Fun_People Archive
5 Mar
Bug or Feature? Redmond Slow To Respond

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From: Peter Langston <psl>
Date: Wed,  5 Mar 97 15:00:53 -0800
To: Fun_People
Subject: Bug or Feature? Redmond Slow To Respond

Bug or Feature? Redmond Slow To Respond
by Kate Farnady

11:55am  4.Mar.97.PST Microsoft is "too busy looking at the big
picture," said Paul Greene, the discoverer of the latest Microsoft
Explorer 3.0 security hole - a bug that Green says has been in the
software since its release on 13 August 1996. "They're missing the
details," he said.

Greene said he happened upon the bug - which can remotely trigger
the execution of files on the user's machine - last week, by
accident. He and his two roommates, Geoff Elliott and Brian Morin,
juniors at Worcester Polytechnic Institute, first notified
Microsoft via email at 4 a.m. last Thursday.

Elliott said Microsoft PR assured him that the bug was not a big
deal. In order for this bug to work, said the email, the
perpetrator must have the aliased program on his hard drive and
know where the file is stored.

Greene responded to Microsoft's ambivalence with a public Web
site, Cybersnot, that demonstrates the bug. The site launched on

Paul Balle, Microsoft product manager for Internet Explorer, said
Microsoft first learned about the bug on Monday.

"As soon as we found out about it, we immediately deployed a team
of project managers and developers to address the issue," said
Balle, who told Wired News that they had a fix for the bug in
testing, and that it would be posted to Microsoft's Web site
within the next 24 hours.

Greene discovered the bug while doing group work, using a Web site
to pass along files. He used the IE option to create a "shortcut,"
or alias to a file stored on his hard disk, and then placed it in
the HTML on his Web site. The three students found that by
embedding a .lnk or .url tag in the HTML, a user can create an
alias which will open a program on the unsuspecting Web surfer's

Says Morin, "Everyone is looking at Java and ActiveX, and not
looking closely enough at what happens when the browser is tied so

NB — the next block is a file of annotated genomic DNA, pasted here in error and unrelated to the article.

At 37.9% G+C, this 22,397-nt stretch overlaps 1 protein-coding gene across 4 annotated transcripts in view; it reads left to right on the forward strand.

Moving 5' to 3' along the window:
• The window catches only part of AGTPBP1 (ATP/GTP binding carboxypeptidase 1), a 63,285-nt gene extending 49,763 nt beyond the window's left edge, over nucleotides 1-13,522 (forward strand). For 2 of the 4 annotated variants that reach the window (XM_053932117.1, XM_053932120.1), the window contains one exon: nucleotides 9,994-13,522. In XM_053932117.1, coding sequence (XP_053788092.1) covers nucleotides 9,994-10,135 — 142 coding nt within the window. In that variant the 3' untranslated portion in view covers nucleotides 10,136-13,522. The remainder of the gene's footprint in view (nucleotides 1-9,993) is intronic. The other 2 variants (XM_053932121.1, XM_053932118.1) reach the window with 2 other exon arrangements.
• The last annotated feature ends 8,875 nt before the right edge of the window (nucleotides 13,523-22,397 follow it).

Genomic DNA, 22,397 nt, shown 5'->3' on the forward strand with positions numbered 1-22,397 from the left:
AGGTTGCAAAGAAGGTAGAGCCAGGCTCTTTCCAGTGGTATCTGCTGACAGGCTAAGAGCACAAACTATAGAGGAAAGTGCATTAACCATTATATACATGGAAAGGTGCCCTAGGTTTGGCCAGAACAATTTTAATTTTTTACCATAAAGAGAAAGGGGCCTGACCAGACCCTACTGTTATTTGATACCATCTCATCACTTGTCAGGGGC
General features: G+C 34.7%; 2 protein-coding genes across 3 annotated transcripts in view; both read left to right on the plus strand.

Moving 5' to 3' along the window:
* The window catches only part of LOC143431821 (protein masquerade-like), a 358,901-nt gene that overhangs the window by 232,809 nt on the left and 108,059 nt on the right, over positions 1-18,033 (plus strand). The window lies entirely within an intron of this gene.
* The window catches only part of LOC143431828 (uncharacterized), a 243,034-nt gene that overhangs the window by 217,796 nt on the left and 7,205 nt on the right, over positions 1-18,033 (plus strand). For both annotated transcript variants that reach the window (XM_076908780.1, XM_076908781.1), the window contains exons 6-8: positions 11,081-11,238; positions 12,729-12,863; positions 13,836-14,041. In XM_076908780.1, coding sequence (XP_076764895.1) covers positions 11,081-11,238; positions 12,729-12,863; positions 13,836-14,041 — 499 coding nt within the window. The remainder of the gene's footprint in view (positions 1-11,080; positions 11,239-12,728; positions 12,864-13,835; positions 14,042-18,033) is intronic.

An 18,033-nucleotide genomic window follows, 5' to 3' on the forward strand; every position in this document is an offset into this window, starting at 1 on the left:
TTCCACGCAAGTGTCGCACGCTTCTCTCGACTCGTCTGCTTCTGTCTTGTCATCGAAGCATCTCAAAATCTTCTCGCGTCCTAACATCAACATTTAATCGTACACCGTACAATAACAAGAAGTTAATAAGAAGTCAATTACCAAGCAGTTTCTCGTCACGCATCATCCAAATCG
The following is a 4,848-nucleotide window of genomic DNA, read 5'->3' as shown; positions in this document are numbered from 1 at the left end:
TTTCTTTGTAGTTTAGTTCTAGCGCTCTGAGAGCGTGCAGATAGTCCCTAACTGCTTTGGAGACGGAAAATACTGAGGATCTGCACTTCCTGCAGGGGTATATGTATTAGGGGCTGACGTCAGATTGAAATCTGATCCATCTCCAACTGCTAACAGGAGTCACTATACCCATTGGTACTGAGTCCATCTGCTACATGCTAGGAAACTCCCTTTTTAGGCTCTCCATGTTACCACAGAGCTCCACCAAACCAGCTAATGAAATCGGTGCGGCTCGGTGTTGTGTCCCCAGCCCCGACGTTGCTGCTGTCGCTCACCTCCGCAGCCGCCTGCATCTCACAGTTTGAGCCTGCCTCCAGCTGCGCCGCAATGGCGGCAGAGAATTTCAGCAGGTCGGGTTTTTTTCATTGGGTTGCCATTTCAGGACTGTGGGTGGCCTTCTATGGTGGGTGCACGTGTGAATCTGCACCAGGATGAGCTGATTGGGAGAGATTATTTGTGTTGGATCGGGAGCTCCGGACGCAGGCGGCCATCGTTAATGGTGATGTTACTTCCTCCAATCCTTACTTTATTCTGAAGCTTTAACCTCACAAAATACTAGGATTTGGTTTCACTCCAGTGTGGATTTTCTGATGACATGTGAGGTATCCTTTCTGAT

closely to the desktop." This bug is unrelated to ActiveX.

"There are plenty of programs that come with Windows that can do a
lot of damage," says Elliott. For example, a link could be created
that might automatically open the format utility that MSIE stores
in the Command folder. This could potentially erase the Web
surfer's hard disk. "And that's only one of the many things that
might strike terror in the hearts of PC users," says Paul.

Further, the three students found that IE's cache folder stores
files not in the folder itself, but in a subdirectory. Unlike
Netscape, which scrambles the file names in the cache folder, IE
stores the files, names intact, in a hidden subdirectory.

"We assume Microsoft suspected this might be a security risk,"
says Elliott, "otherwise why would they have created a hidden
folder." With access to the cache subdirectory, a malicious user
could make use of the shortcut bug to place any file on the
unsuspecting surfer's hard disk.

But the bug, and Microsoft's ambivalent response to the student's
email, haven't soured these PC users. "Nobody is handling security
on the Internet very well," says Elliott. "We don't know how to
connect 6 million computers with high security. The Web hasn't had
the 20 years Unix has had [to develop security], and even Unix
isn't secure."

Elliott told Wired News of spending the morning thinking of ways
to use this bug as a browser virus. "But we're bored of that," he
explains. "The sad thing is, this could really be a great
feature," says Greene. "It could be used to help fix things on
your desktop."

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